Sunday, March 1st, 2009
GQ-3X Eprom Programmer

GQ-3X Eprom Programmer

Back in January whilst scouring through RGP (The newsgroup) I came across a post referring to an Eprom Programmer which was meant to be good value for money.

So I surfed to MCUMail (in Canada) and found this Eprom Programmer which looked very interesting. Basically it can connect to a Windows PC via a USB cable and doesn’t need an additional power supply and could programme Eprom devices from the 2716 (16 kBit = 2 kbyte) upwards.

Just what I needed.

You see it turns out that many, many years ago I designed my own LED based Moving Message Panel (MMP). Basically a dot-matrix display. However, the stored messages didn’t move per se, each message was a collection of 4 “frames” which could be displayed one after the other.

To store the messages, I used a 32k battery backed static ram. To get the messages into the static ram, I used a memory expansion board on my then Commodore VIC20 (yes, it was a long, long time ago), having taken out one of the static rams from the expansion board and replaced it with an IC socket, into which I could plug my battery backed static ram. It was then simply a case of “poking” the correct values into the correct memory locations for each of the messages.

When the messages were completed, I then only had to take the static ram out of the expansion board and plug it into the MMP – because of the piggy-backed battery, the SRAM didn’t lose the data on the removal of external power.

It was a simple solution and worked – the only caveat being, that the battery had a life expectancy of 10 years…

Having recently “found” my MMP again, I turned it on, not expecting to find it working (as not only was it far more than 10 years ago that I programmed the SRAM, but the MMP had been through 5 house-moves in that time). However, to my surprise, it worked. I was delighted.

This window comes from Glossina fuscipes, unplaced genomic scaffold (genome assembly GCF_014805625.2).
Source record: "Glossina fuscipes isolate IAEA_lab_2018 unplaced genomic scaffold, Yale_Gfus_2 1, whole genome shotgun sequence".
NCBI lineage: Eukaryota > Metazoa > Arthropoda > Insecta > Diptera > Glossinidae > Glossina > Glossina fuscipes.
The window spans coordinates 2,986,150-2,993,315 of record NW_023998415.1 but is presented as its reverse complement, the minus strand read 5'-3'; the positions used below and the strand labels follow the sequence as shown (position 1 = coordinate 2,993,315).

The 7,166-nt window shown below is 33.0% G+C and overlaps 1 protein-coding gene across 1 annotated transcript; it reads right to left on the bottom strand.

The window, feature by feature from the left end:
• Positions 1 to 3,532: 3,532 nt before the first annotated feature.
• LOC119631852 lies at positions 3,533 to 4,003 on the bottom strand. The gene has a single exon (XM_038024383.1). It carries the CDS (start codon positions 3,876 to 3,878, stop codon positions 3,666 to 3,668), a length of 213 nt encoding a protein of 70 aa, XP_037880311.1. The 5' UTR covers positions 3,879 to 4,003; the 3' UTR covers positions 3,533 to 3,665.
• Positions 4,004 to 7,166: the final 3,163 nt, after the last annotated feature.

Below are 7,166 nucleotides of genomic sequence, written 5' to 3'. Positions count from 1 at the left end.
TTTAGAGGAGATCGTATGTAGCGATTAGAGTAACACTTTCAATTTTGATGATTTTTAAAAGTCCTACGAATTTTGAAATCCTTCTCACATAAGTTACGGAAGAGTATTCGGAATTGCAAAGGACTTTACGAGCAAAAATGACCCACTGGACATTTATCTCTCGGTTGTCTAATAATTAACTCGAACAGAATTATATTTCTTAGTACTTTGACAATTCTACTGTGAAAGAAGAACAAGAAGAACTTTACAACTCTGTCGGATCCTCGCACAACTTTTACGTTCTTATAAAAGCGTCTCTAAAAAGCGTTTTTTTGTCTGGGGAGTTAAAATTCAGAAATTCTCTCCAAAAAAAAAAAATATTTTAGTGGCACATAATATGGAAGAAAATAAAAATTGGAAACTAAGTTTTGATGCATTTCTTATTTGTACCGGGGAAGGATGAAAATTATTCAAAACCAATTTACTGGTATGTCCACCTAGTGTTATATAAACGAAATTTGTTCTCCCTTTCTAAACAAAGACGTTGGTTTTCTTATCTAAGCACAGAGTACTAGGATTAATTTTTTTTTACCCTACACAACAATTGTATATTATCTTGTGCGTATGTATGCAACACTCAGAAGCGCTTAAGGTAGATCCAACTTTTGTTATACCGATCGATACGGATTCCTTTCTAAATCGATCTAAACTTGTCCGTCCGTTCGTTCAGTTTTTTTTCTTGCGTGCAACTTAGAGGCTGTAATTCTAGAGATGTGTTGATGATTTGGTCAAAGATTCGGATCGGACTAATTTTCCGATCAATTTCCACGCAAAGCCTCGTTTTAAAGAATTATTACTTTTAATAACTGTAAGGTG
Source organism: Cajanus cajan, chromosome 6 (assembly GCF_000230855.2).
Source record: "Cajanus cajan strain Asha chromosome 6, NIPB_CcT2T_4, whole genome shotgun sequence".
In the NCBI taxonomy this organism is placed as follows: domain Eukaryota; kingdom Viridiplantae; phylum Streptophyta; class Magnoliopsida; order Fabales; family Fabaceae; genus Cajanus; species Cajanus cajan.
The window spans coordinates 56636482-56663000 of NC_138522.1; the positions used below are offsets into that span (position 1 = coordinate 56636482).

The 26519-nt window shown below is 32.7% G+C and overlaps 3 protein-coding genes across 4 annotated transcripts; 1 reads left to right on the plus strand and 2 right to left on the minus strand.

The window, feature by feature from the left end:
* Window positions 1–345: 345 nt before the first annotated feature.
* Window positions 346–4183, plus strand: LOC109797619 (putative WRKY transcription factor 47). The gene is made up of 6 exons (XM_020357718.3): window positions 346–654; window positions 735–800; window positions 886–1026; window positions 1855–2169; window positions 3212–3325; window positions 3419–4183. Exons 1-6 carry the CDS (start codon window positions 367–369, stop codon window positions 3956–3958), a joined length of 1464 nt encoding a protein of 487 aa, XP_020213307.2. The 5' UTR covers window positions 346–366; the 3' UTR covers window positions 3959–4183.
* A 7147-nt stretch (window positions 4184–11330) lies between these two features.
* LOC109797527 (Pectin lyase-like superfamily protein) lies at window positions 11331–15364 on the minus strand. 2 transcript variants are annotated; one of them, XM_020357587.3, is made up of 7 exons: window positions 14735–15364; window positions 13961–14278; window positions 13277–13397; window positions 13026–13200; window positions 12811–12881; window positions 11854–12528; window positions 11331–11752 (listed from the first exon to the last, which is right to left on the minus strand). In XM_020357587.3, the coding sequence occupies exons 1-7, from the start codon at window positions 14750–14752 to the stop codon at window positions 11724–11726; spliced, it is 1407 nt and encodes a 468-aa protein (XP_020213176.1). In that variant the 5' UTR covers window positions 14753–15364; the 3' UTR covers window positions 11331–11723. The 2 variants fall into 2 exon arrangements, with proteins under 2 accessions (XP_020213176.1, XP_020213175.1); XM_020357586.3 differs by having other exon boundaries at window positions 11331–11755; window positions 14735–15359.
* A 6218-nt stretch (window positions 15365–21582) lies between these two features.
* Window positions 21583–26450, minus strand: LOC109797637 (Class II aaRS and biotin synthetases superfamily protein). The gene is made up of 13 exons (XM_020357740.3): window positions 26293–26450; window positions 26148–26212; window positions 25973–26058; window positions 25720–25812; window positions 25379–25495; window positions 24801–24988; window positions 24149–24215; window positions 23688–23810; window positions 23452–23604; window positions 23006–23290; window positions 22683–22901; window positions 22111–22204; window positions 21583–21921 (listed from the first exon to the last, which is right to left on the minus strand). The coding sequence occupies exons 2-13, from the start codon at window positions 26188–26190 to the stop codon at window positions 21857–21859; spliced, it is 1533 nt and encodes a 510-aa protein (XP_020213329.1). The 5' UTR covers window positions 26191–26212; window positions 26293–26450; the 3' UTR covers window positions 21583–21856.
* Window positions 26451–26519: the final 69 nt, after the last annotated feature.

So my first thought was to save the messages from the battery backed SRAM to Eprom,  as I wasn’t too hopeful on the battery on the SRAM lasting much longer.

Hence my interest in an Eprom programmer, and one which could programme at least an old TMS2532 32k Eprom, which this one does.

So I bought one.

As far as the (old) 2532 Eproms are concerned, I was delighted to be able to buy some on eBay, meaning that I was now in posession of everything required to commit my MMP messages to a safer medium.

Well today I managed to set everything up and actually read the battery backed static ram into my PC and then to burn the messages to Eprom using my new Eprom programmer. Wonderful. Now that’s one less problem to worry about.

So now I’ve got an Eprom programmer and a pinball machine which uses Eprom for its programme storage. And there are different software versions for my TAF (I’ve already bought the H-4 Eprom and a set of TAF Gold Eproms to complement the L-2 Eprom which came in the machine when it was delivered – in fact it’s the H-4 version which is currently in my TAF). So in theory, I’ve now got everything I need (apart from the software and Eproms) to have an Eprom for each version of TAF software ever written.

I’ll definitely come back to this later.